Whatever extraordinary steps towards peace we have seen, whatever developments may emerge from the current talks and whatever hope we may all harbour for the future, we do not yet enjoy a normal security situation. There are so-called punishment beatings, sectarian riots at the interfaces, alleged intelligence gathering and dissident groups outside the peace process that would happily see it fail. In light of these continuing difficulties we have decided to renew part VII.
In making the decision, we relied in great part on the advice of security advisers. The Police Service and the Army have been instrumental in explaining the use and importance of the part VII powers to them. They have illustrated the effects of allowing the various powers to lapse and demonstrated the continued need for them.
Useful and fruitful consultations with the security forces have enabled us to identify a number of provisions that we believe could be allowed to lapse, and we make the following recommendations with confidence. Our reason for allowing the provisions to lapse is the same in each case: it is that we can. We must be able to justify the retention of temporary provisions rather than their lapse, and in the following instances we are unable to do so.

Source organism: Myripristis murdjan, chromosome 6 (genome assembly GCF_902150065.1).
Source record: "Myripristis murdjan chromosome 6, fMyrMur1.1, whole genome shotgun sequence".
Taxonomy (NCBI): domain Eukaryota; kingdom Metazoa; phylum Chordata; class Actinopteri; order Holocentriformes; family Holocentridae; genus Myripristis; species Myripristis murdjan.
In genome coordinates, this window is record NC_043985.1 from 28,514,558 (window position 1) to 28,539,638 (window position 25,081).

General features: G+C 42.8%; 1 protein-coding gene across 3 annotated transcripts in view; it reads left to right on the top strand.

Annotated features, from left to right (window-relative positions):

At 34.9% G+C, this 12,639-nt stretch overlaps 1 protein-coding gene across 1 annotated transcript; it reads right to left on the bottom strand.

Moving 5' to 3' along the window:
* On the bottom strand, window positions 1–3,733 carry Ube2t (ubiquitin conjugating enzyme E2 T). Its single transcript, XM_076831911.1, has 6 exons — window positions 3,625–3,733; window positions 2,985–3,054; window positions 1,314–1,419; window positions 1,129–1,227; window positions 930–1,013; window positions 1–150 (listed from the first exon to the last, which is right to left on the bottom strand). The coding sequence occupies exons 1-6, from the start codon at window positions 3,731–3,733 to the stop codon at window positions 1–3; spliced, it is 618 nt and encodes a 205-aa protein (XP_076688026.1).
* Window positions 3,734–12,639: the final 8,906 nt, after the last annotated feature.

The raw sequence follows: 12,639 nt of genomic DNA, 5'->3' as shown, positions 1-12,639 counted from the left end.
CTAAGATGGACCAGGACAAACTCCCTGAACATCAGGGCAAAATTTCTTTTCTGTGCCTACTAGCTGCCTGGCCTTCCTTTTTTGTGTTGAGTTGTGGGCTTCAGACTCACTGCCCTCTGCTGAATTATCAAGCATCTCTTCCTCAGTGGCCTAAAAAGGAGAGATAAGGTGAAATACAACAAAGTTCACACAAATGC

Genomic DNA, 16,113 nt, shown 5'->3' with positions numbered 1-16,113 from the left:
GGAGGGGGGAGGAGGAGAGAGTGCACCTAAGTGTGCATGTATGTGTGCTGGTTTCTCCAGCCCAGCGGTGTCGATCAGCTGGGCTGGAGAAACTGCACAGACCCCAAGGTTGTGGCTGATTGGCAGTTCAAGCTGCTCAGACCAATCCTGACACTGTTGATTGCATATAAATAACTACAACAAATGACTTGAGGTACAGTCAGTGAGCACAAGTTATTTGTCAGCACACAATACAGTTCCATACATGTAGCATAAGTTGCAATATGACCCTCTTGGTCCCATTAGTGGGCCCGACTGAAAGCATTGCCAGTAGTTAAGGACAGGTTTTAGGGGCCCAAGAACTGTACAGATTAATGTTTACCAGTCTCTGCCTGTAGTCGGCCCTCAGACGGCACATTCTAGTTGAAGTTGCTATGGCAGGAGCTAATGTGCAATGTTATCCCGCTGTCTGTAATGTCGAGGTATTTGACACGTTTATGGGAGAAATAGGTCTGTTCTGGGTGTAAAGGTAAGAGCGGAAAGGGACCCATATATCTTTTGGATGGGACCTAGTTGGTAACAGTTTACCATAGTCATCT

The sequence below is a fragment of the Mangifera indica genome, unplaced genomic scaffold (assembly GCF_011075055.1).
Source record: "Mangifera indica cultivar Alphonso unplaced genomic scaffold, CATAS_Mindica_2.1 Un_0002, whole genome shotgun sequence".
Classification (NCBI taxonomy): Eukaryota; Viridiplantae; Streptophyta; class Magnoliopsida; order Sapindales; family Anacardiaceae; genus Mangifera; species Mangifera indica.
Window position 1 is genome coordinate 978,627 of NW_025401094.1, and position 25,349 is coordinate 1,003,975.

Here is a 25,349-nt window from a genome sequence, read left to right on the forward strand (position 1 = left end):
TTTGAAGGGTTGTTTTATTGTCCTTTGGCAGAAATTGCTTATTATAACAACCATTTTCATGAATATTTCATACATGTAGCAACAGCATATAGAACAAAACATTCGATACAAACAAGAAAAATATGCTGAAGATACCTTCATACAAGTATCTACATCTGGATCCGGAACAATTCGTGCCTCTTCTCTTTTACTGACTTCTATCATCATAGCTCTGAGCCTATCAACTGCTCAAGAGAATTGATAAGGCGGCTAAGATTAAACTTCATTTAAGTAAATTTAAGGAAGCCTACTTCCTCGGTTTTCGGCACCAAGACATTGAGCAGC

I will outline the provisions. Subsections 97(1) and (2) of the Terrorism Act allow the Secretary of State to confer port and border control powers on members of the Army by specifying them as examining officers. Members of the armed forces could be designated to stand at airports and docks to examine people arriving in Northern Ireland, as police officers and customs officials may do at present. However, that power has never been used and its use has never been sought. The Police Service believes that, in the current situation, there is there is no operational requirement for the power to be retained, and the Army thinks that little would be lost if it were allowed to lapse. If a situation ever arose in which the armed forces were required to
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take such a role, we believe that their existing stop-and-search powers under part VII would be adequate.